I would love to read your thoughts on Lincoln Excellence in the classroom and beyond.

How do you practice excellence in your classroom?
Share your thoughts here or in this quick survey:

I will share any survey results in a future blog.

Friday, September 9, 2016

Creating Classroom Community

If your teaching experience is anything like mine, you may have some classrooms where everybody seems to work together and others where it feels like pulling teeth to get a discussion or a group project started. Some classes just seem to click, while others are as much a struggle at the end of the semester as they were in the beginning. Multiple surveys and educational research results that span K through Higher Education indicate that an engaging and welcoming classroom atmosphere, where students know and support each other, promotes learning (references listed below). It makes sense: wouldn’t you rather attend a class when you feel welcome, the professor and students know you, and you feel like you belong?

So what can we do to create a classroom community? Well, there are the obvious little things; learning the students’ names, asking them how they are doing, inquiring about their dorms and the cafeteria, celebrating athletic wins and commiserating over defeats. (If you watched the football game against Cheney last Thursday you may already have practiced commiseration this semester!) Those are all things that may help the students warm up to you, but how do you get them to know and trust each other? Creating a true classroom community takes intention and time on part of the instructor, but it is a time-investment that may be well worth it if you plan to use active learning techniques and group work in your class. In her article titled Love the One Your With: Creating Classroom Community, Cynde Geroge shares a radical approach that worked for her:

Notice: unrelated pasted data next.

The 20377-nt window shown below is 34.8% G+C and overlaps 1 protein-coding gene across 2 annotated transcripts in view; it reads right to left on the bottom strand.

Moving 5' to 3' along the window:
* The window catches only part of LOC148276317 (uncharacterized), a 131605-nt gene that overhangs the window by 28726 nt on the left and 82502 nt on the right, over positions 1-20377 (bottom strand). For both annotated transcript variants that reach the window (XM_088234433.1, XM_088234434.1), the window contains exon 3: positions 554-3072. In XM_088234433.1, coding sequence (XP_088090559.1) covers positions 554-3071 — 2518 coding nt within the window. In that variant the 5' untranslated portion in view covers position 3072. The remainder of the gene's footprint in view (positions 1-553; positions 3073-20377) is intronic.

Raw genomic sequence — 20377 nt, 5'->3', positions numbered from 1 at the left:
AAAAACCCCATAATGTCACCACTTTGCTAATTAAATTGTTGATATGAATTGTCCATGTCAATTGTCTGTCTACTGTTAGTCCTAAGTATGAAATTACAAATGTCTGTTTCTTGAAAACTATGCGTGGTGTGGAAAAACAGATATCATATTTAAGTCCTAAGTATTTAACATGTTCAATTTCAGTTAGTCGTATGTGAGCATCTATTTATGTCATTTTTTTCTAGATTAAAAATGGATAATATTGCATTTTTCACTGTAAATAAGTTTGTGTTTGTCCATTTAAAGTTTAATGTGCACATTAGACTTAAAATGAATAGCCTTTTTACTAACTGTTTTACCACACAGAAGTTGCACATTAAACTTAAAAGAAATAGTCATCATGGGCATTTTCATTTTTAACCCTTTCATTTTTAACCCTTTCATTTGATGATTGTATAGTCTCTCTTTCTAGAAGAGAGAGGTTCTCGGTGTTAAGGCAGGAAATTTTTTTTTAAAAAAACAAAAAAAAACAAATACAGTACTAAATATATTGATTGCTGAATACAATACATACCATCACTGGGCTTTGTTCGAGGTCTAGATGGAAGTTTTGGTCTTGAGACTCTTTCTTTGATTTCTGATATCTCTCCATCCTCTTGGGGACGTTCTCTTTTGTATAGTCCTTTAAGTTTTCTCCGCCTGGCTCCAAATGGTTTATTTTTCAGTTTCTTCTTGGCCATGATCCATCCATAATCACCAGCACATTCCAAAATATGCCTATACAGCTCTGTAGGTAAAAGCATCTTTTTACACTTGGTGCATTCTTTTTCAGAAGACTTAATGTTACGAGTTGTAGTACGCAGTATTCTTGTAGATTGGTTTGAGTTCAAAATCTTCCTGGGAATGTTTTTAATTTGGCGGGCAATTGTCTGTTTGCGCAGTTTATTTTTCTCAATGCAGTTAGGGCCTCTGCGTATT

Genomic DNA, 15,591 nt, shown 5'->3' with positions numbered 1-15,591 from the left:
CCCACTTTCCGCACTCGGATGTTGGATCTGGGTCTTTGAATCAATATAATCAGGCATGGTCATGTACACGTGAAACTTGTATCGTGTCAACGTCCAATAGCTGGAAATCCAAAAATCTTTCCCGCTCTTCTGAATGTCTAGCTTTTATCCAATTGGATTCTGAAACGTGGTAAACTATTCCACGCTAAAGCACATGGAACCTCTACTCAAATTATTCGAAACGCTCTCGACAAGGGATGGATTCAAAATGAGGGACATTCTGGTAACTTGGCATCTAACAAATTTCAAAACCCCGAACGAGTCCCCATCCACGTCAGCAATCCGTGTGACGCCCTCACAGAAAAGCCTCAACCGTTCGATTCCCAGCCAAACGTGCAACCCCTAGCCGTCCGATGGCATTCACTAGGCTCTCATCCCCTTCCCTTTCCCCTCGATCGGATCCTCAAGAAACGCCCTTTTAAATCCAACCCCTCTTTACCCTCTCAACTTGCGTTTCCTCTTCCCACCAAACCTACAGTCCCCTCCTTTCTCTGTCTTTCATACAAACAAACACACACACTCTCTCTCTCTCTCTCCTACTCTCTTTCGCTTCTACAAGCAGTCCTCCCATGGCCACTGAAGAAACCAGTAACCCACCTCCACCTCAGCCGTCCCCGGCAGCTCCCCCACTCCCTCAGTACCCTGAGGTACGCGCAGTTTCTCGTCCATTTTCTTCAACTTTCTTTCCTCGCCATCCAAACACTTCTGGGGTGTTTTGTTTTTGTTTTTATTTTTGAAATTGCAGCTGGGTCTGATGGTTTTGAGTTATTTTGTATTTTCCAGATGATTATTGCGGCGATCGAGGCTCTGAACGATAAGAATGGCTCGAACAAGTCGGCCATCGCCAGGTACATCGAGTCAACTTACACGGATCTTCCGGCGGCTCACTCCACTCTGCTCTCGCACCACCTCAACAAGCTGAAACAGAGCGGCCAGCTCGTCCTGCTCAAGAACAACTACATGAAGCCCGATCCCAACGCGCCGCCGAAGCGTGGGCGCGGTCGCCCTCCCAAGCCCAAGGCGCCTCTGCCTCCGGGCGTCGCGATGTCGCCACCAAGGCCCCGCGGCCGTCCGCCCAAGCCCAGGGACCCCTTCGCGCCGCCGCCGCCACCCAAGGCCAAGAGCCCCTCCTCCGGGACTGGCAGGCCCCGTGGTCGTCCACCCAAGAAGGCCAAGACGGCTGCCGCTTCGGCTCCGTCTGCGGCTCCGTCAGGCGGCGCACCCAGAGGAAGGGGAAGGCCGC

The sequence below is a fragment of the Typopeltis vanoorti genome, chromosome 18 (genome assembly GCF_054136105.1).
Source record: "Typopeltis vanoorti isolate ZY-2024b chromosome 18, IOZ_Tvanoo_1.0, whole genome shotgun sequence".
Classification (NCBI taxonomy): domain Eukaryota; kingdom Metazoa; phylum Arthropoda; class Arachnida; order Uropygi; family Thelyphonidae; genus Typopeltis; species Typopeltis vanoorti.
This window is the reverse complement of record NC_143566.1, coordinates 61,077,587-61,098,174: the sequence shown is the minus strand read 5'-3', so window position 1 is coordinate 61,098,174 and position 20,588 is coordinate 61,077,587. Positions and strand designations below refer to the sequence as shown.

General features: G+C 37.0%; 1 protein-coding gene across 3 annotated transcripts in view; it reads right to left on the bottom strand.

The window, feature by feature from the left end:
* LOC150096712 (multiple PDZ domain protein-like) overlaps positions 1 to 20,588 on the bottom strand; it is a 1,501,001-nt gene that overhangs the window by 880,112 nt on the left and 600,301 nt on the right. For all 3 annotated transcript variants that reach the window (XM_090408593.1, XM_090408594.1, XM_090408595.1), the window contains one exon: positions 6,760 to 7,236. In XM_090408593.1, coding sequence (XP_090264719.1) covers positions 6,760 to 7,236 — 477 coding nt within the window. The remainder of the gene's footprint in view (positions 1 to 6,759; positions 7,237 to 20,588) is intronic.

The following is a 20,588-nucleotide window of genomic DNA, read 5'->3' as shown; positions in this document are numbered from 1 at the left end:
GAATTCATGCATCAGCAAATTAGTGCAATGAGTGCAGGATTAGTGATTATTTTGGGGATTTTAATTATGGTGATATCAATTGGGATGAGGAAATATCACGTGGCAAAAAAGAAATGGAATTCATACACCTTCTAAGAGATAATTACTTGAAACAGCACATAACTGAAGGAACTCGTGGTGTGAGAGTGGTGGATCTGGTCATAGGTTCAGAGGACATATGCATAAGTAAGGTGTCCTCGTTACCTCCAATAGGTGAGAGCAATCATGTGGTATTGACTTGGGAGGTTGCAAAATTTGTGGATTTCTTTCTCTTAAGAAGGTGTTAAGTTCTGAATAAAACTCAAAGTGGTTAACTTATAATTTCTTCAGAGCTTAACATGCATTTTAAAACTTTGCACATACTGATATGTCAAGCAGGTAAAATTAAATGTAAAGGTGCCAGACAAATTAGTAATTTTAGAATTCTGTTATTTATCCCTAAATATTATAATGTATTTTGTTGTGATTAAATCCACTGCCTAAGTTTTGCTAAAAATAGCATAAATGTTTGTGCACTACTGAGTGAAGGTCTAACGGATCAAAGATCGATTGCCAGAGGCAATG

Are you intentional about creating classroom communities in your classes? If you are, what do you do? Please share so that we can learn from each other.

If you are interested in testing out a community-creating activity, join us on Thursday 9/15/16  (LHML 309 at 11:15 am). We will discuss what works and what doesn’t and you will be invited to share some techniques that work for you. If time allows, we will also scratch the surface of differences among creating school communities, classroom communities and learner communities.

Selected references on correlation between classroom community and academic achievement:
Holland, T., & Pithers, R. (2012). Enhancing Classroom Communities and Course Engagement. Learning, 28(27.1), 28-36. Retrieved from
Reyes, M. R., Brackett, M. A., Rivers, S. E., White, M., & Salovey, P. (2012). Classroom Emotional Climate, Student Engagement, and Academic Achievement. Journal of Educational Psychology, 104(3), 700-712. Retrieved from
Wighting, M., Nisbet, D., & Spaulding, L. S. (2009). Relationships between Sense of Community and Academic Achievement: A Comparison among High School Students. The International Journal of the Humanities, 7(3), 63-72. Retrieved from​